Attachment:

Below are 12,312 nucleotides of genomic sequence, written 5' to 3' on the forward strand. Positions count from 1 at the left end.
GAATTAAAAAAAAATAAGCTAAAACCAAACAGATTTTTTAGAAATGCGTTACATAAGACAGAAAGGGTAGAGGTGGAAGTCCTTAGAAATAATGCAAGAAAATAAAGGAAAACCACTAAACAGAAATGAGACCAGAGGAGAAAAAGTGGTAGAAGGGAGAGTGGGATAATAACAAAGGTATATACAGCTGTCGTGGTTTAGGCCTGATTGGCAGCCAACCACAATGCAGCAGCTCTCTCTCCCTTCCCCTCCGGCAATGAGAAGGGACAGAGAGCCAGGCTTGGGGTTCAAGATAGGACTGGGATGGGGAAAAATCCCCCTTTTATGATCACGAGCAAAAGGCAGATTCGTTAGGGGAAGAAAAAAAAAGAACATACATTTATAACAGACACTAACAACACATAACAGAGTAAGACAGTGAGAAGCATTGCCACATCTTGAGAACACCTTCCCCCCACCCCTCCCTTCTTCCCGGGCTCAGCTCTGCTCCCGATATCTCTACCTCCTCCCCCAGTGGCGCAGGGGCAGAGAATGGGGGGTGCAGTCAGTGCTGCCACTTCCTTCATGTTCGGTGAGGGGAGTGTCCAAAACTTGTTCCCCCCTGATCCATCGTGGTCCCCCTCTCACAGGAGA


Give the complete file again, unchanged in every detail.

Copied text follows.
Below are 12,312 nucleotides of genomic sequence, written 5' to 3' on the forward strand. Positions count from 1 at the left end.
GAATTAAAAAAAAATAAGCTAAAACCAAACAGATTTTTTAGAAATGCGTTACATAAGACAGAAAGGGTAGAGGTGGAAGTCCTTAGAAATAATGCAAGAAAATAAAGGAAAACCACTAAACAGAAATGAGACCAGAGGAGAAAAAGTGGTAGAAGGGAGAGTGGGATAATAACAAAGGTATATACAGCTGTCGTGGTTTAGGCCTGATTGGCAGCCAACCACAATGCAGCAGCTCTCTCTCCCTTCCCCTCCGGCAATGAGAAGGGACAGAGAGCCAGGCTTGGGGTTCAAGATAGGACTGGGATGGGGAAAAATCCCCCTTTTATGATCACGAGCAAAAGGCAGATTCGTTAGGGGAAGAAAAAAAAAGAACATACATTTATAACAGACACTAACAACACATAACAGAGTAAGACAGTGAGAAGCATTGCCACATCTTGAGAACACCTTCCCCCCACCCCTCCCTTCTTCCCGGGCTCAGCTCTGCTCCCGATATCTCTACCTCCTCCCCCAGTGGCGCAGGGGCAGAGAATGGGGGGTGCAGTCAGTGCTGCCACTTCCTTCATGTTCGGTGAGGGGAGTGTCCAAAACTTGTTCCCCCCTGATCCATCGTGGTCCCCCTCTCACAGGAGA